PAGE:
The new CD shows Harvey in full satiric flight. On “Urban Renewal/Loss & Lament,” the trombones become the bulldozers that tore up the old West End. They’re followed by a wordless, mournful vocal from soprano Grace Hughes and a biting blues alto saxophone solo from Arni Cheatham. In “Passione,” the trial and execution of Sacco and Vanzetti culminates in a guitar powerchord, followed by a brass-and-flute Italian funeral march. On “Elemental,” Aardvark’s veteran baritone vocalist Jerry Edwards takes a virtuoso extended solo whose gibberish syllables recall Mingus’s “Passions of a Man.”
So, no, this isn’t “The Nutcracker.” In fact, the album as a whole is suffused with what Harvey describes in those “Neaderthaleology” notes as a “strange, brooding harmonic language.” As the soloists take their turns in Harvey’s charts, the orchestral backing figures slide in portentous chromatic steps. More often, though, the band is a church congregation, offering moans of assent and consolation to the soloists, or urging them on with rhythmic call and response.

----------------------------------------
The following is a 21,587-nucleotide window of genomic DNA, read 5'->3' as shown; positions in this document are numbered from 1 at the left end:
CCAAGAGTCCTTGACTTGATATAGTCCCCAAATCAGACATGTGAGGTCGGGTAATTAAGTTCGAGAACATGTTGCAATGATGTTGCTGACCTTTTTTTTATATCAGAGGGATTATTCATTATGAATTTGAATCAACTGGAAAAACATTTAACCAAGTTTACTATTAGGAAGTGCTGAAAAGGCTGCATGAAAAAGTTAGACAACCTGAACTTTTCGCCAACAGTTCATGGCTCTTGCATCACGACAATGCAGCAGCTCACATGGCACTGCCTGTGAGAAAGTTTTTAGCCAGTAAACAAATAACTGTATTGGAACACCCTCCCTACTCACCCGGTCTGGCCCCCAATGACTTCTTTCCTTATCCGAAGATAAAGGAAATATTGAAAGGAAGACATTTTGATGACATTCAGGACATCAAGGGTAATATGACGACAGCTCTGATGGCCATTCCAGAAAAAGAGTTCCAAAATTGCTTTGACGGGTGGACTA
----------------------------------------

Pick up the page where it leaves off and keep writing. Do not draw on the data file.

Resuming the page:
There is beautiful playing throughout the album (it’s worth noting that trombonists Bill Lowe and Bob Pilkington, saxophonist Phil Scarff and Dan Zuban all do double duty with the JCAO), as well as some attractive themes by Harvey. The prevailing mood is a mix of mournful and defiant, with some genuine catharsis — especially in the solos by Cheatham, Lowe, and Pilkington. The album as a whole has the unity of a thematic suite. There aren’t a lot of uptempo grooves, and I imagine that the audience will be grateful for “Manteca” on October 2. But this is another impressive edition in Aardvark’s — and Harvey’s — ongoing body of work.